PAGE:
An this diversity is threitent. It is projectit that mony o thir thousands leids coud be deid gif current trends an affcomes contínue, in partícular the quarter o the current leids that is anerly spoken by less nor a thousand fowk. An the threit tae diversity in claes, cuisine, relígion, artisanry an mony ither domains o life is comparable.

An whit can be dangers o the utmaist loss o cultural diversity? In addítion tae the loss itsel, it can hae affcome on wir abílity tae hae alternatives and wir knawledge o sic alternatives. An thare can be negative lang-term eftercomes due tae the viability o the society.

We can see the societies in Jared Diamond’s ‘Collapse: How Societies Choose to Fail or Survive’. In this 2005 beuk, he descrives hou certain societies haes foundert ower time. Whither that is acause thay war laith tae chynge tae fit thair environs or due tae thair eftercome on the climate, mony societies haes aither disappeart — like the Greenland Norse that refused tae uise fish like thair Inuit neibours — or been reduced tae a remnant o itsel — like the Rapa Nui that fellt treen an biggit statues, lea’in room for a environmental doun-drappin.

We’ll need tae see gif a siclike fate waits on certain modren societies, wi the potential for a environs-connectit doun-drappin like some o thaim descrived by Diamond in Collapse. An a waur case scenario, in terms o societal doun-drappin, wad be a general doun-drappin o humanity. We can think on hou, gif sic a society wis ower the hale globe, naebody, or awmaist naebody, wad survive. Tharefore a global society wad coud bring humanity itsel, the species tae whilk we aw belang, tae failure an destitution.

On the conter side o this, we can see the Malagasy at Tromelin, forhouied by the crew o a wrackit sclave ship, that geniously inventit a new cultur, evendoun at odds wi the existin ane that thay awready kent, wi new biggin, fishin an burial techniques.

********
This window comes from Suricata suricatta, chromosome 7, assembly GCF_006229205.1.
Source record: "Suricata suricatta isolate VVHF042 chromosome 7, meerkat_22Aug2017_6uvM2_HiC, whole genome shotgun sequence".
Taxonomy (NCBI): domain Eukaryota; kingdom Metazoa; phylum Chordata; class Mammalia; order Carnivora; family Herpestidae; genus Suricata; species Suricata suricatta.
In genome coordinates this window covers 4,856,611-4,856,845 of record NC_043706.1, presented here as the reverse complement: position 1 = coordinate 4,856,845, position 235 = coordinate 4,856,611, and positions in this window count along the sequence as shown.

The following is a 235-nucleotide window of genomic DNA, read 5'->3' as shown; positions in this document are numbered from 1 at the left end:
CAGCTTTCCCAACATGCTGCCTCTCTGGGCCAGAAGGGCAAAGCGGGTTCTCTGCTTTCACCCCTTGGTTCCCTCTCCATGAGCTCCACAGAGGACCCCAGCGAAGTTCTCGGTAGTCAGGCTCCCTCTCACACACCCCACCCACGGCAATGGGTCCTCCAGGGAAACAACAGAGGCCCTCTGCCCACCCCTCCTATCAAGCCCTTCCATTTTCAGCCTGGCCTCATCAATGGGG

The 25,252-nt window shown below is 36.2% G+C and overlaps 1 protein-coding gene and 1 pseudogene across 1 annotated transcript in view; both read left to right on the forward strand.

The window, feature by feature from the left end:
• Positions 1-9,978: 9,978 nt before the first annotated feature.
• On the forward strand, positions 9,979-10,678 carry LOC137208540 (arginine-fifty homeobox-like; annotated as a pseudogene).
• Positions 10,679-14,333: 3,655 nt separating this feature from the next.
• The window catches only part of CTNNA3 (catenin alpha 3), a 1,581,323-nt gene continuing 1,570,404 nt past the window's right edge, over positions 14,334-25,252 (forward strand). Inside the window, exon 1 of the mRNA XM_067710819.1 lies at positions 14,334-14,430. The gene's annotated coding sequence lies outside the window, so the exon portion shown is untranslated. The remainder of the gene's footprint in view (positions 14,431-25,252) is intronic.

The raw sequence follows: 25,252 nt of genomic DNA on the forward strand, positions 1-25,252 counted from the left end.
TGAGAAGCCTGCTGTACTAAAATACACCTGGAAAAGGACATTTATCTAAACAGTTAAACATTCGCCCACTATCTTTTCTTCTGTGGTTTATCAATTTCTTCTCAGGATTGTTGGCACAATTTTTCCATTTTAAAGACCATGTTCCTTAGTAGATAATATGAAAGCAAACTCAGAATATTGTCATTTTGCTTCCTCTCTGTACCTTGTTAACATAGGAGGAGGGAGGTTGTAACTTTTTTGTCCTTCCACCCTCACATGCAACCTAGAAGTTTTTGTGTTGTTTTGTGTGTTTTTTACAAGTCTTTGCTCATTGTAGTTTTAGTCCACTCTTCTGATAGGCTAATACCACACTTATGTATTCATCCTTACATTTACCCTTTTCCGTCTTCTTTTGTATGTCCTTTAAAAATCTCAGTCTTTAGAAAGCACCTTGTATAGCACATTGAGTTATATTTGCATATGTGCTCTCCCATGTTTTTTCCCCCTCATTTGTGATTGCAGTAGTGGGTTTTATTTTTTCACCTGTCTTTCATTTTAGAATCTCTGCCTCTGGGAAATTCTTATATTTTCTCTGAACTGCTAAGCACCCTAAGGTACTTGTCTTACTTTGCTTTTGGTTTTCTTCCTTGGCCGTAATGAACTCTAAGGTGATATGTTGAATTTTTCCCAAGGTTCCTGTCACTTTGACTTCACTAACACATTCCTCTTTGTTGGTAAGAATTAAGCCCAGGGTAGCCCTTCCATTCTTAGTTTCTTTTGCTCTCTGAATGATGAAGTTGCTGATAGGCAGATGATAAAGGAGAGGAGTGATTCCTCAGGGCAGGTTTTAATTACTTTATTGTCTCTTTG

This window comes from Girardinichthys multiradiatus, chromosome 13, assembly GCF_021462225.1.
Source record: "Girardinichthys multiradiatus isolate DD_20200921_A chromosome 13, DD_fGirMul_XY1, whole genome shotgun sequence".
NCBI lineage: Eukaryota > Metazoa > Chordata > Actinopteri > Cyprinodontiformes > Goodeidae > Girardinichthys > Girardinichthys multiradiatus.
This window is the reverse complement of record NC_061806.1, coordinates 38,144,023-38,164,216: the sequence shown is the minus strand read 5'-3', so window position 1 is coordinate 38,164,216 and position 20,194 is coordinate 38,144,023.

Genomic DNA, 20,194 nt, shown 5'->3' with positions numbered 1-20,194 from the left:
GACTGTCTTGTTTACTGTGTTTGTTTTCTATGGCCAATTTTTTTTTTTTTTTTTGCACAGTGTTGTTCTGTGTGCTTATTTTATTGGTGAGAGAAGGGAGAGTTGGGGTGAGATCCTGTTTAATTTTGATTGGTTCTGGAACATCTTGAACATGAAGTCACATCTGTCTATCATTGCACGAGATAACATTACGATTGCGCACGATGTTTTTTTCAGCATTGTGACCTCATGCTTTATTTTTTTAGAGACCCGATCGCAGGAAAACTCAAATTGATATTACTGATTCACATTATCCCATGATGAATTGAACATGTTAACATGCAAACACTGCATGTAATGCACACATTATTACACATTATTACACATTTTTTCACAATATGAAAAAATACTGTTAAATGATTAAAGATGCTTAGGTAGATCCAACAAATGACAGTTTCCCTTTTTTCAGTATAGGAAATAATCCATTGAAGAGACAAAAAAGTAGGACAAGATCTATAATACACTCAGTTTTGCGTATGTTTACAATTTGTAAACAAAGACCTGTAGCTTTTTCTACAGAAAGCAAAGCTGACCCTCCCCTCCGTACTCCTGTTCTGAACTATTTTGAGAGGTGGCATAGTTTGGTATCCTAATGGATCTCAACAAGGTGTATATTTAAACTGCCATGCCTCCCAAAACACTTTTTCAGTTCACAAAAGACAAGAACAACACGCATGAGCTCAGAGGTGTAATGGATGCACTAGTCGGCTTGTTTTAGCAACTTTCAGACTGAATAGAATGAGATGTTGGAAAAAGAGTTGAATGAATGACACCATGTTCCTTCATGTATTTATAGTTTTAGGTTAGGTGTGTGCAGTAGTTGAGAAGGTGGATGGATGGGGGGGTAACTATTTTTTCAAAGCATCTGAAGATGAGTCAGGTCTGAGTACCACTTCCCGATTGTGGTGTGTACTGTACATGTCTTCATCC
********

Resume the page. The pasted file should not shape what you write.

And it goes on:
Throu this an ither ensaumples outthrou history, we can ken whit’s possible, whit’s awready been duin, hou lang it’s lastit an whit upshot it can hae on the society.

Thare is the outlat that first comes fae L. P. Hartley’s The Go-between: “The past is a foreign country: they do things differently there.” It means that, gif we gang back or forrit in time, a place winnae necessarily be kenspeckle. It entails that the Scotland wir forebears kent afore us can be fair different as the Scotland we ken thir days. Gif we war sent back twa hunneryear tae Jacobite rebellion times, we wad be outlanders wirsels in the sense that the habits wadnae correspond. It is important tae mind that we wirsels will be history some day, sae we sud tak tent that whit we lea’ for wir bairns an wir granbairns is something wirthwhile, creative, interestin, productive.

Thare is forby a beuk cried The Past is a Foreign Country by David Lowenthal that deals wi the wey fowk view the past, in partícular in líteratur, an hou fowk can learn anent the past.3

In it, Lowenthal, sae faur back as 1985, emphasised (p396) that the chyngin landscape meant that maist fowk is in wankent environs. Sae, the past isnae juist a outland place, but a outland place fae whilk we wirsels come.